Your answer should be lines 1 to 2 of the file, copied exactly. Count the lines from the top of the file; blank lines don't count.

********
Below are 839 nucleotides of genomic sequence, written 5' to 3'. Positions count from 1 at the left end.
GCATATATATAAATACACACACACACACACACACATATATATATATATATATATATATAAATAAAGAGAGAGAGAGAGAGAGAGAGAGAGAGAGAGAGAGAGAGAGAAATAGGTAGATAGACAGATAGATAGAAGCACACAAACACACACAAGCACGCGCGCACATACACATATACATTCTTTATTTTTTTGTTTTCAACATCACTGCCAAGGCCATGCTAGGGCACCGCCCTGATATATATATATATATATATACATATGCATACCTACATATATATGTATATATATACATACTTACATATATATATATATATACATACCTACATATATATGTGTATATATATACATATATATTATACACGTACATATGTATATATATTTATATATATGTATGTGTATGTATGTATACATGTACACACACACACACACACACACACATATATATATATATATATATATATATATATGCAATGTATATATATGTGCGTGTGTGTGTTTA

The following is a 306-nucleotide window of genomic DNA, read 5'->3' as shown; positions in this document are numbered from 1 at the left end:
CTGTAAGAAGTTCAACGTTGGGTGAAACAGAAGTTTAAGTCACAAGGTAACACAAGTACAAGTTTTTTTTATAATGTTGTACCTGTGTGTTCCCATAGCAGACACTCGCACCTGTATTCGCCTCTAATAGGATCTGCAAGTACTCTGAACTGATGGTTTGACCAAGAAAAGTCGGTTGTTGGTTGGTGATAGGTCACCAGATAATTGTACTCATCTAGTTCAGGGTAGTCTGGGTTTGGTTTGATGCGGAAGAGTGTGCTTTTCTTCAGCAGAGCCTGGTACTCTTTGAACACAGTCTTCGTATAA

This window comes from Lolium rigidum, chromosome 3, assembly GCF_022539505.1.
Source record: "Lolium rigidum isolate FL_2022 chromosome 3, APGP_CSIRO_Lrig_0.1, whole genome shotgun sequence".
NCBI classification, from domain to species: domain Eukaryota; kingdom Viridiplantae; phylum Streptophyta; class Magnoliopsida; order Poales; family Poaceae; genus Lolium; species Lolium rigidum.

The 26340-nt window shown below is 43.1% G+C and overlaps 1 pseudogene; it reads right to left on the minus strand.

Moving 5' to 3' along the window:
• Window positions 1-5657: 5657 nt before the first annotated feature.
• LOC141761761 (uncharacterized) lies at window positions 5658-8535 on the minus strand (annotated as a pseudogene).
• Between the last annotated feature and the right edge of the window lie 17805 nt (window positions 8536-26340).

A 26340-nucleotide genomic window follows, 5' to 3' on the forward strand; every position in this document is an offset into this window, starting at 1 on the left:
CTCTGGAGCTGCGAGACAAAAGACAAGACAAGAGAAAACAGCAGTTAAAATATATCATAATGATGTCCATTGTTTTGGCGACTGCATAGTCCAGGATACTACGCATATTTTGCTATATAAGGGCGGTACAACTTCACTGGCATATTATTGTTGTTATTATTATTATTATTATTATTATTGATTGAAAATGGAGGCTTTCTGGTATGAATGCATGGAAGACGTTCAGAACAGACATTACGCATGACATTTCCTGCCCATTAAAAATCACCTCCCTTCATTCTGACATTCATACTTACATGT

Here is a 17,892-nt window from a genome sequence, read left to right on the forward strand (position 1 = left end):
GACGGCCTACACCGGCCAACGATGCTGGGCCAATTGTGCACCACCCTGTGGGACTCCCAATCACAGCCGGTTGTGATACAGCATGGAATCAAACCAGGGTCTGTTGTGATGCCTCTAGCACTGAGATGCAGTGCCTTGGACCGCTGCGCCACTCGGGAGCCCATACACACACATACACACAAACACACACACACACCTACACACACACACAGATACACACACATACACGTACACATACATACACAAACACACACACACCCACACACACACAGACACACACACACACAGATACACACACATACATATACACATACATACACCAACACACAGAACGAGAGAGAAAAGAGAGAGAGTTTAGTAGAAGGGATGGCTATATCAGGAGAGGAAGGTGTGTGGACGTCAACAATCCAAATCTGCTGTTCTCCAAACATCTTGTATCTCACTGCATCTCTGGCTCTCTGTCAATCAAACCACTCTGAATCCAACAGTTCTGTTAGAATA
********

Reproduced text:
Below are 839 nucleotides of genomic sequence, written 5' to 3'. Positions count from 1 at the left end.
GCATATATATAAATACACACACACACACACACACATATATATATATATATATATATATAAATAAAGAGAGAGAGAGAGAGAGAGAGAGAGAGAGAGAGAGAGAGAGAAATAGGTAGATAGACAGATAGATAGAAGCACACAAACACACACAAGCACGCGCGCACATACACATATACATTCTTTATTTTTTTGTTTTCAACATCACTGCCAAGGCCATGCTAGGGCACCGCCCTGATATATATATATATATATATACATATGCATACCTACATATATATGTATATATATACATACTTACATATATATATATATATACATACCTACATATATATGTGTATATATATACATATATATTATACACGTACATATGTATATATATTTATATATATGTATGTGTATGTATGTATACATGTACACACACACACACACACACACACATATATATATATATATATATATATATATATGCAATGTATATATATGTGCGTGTGTGTGTTTA